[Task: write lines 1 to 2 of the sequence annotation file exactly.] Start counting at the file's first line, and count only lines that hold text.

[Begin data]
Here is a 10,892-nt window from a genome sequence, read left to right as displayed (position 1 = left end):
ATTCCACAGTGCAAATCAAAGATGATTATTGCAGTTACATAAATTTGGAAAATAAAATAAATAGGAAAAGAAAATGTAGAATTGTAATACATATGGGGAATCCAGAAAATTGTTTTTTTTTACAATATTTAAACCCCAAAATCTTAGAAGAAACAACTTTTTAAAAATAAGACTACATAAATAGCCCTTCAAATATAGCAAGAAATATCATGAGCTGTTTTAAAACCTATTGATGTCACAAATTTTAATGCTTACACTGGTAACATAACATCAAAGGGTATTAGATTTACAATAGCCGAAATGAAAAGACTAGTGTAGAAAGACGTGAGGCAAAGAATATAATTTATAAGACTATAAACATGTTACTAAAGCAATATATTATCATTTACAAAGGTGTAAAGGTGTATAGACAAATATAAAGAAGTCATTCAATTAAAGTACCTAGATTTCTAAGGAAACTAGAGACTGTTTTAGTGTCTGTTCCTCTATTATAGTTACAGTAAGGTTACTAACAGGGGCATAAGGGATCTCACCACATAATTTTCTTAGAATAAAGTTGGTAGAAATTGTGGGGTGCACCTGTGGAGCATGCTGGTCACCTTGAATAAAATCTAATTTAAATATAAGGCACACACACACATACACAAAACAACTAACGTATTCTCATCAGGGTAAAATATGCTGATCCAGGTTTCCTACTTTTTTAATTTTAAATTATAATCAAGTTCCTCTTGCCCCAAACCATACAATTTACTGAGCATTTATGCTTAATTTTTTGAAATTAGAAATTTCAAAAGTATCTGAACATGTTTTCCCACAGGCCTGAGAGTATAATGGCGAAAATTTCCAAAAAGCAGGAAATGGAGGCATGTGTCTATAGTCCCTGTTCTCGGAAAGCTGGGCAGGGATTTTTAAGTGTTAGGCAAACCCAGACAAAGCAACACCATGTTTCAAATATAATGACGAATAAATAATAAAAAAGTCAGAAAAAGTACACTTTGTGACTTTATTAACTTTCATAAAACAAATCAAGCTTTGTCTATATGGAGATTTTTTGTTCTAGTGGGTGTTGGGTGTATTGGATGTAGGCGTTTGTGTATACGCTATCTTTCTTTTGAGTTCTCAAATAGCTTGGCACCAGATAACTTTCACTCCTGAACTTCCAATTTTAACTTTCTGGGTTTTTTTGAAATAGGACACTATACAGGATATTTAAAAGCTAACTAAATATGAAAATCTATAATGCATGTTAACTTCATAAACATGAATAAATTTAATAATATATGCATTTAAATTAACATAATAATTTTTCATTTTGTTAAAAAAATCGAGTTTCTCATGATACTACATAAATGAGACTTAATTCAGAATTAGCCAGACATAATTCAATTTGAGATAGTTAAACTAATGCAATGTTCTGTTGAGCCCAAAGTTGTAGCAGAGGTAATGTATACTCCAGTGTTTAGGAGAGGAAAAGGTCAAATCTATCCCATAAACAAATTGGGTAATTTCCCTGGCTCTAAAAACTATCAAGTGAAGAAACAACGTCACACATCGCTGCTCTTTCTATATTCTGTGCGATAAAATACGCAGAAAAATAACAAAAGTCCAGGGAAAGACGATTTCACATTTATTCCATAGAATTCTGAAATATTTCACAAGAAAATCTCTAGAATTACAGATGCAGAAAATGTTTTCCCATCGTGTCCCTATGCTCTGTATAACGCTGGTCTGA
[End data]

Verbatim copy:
Here is a 10,892-nt window from a genome sequence, read left to right as displayed (position 1 = left end):
ATTCCACAGTGCAAATCAAAGATGATTATTGCAGTTACATAAATTTGGAAAATAAAATAAATAGGAAAAGAAAATGTAGAATTGTAATACATATGGGGAATCCAGAAAATTGTTTTTTTTTACAATATTTAAACCCCAAAATCTTAGAAGAAACAACTTTTTAAAAATAAGACTACATAAATAGCCCTTCAAATATAGCAAGAAATATCATGAGCTGTTTTAAAACCTATTGATGTCACAAATTTTAATGCTTACACTGGTAACATAACATCAAAGGGTATTAGATTTACAATAGCCGAAATGAAAAGACTAGTGTAGAAAGACGTGAGGCAAAGAATATAATTTATAAGACTATAAACATGTTACTAAAGCAATATATTATCATTTACAAAGGTGTAAAGGTGTATAGACAAATATAAAGAAGTCATTCAATTAAAGTACCTAGATTTCTAAGGAAACTAGAGACTGTTTTAGTGTCTGTTCCTCTATTATAGTTACAGTAAGGTTACTAACAGGGGCATAAGGGATCTCACCACATAATTTTCTTAGAATAAAGTTGGTAGAAATTGTGGGGTGCACCTGTGGAGCATGCTGGTCACCTTGAATAAAATCTAATTTAAATATAAGGCACACACACACATACACAAAACAACTAACGTATTCTCATCAGGGTAAAATATGCTGATCCAGGTTTCCTACTTTTTTAATTTTAAATTATAATCAAGTTCCTCTTGCCCCAAACCATACAATTTACTGAGCATTTATGCTTAATTTTTTGAAATTAGAAATTTCAAAAGTATCTGAACATGTTTTCCCACAGGCCTGAGAGTATAATGGCGAAAATTTCCAAAAAGCAGGAAATGGAGGCATGTGTCTATAGTCCCTGTTCTCGGAAAGCTGGGCAGGGATTTTTAAGTGTTAGGCAAACCCAGACAAAGCAACACCATGTTTCAAATATAATGACGAATAAATAATAAAAAAGTCAGAAAAAGTACACTTTGTGACTTTATTAACTTTCATAAAACAAATCAAGCTTTGTCTATATGGAGATTTTTTGTTCTAGTGGGTGTTGGGTGTATTGGATGTAGGCGTTTGTGTATACGCTATCTTTCTTTTGAGTTCTCAAATAGCTTGGCACCAGATAACTTTCACTCCTGAACTTCCAATTTTAACTTTCTGGGTTTTTTTGAAATAGGACACTATACAGGATATTTAAAAGCTAACTAAATATGAAAATCTATAATGCATGTTAACTTCATAAACATGAATAAATTTAATAATATATGCATTTAAATTAACATAATAATTTTTCATTTTGTTAAAAAAATCGAGTTTCTCATGATACTACATAAATGAGACTTAATTCAGAATTAGCCAGACATAATTCAATTTGAGATAGTTAAACTAATGCAATGTTCTGTTGAGCCCAAAGTTGTAGCAGAGGTAATGTATACTCCAGTGTTTAGGAGAGGAAAAGGTCAAATCTATCCCATAAACAAATTGGGTAATTTCCCTGGCTCTAAAAACTATCAAGTGAAGAAACAACGTCACACATCGCTGCTCTTTCTATATTCTGTGCGATAAAATACGCAGAAAAATAACAAAAGTCCAGGGAAAGACGATTTCACATTTATTCCATAGAATTCTGAAATATTTCACAAGAAAATCTCTAGAATTACAGATGCAGAAAATGTTTTCCCATCGTGTCCCTATGCTCTGTATAACGCTGGTCTGA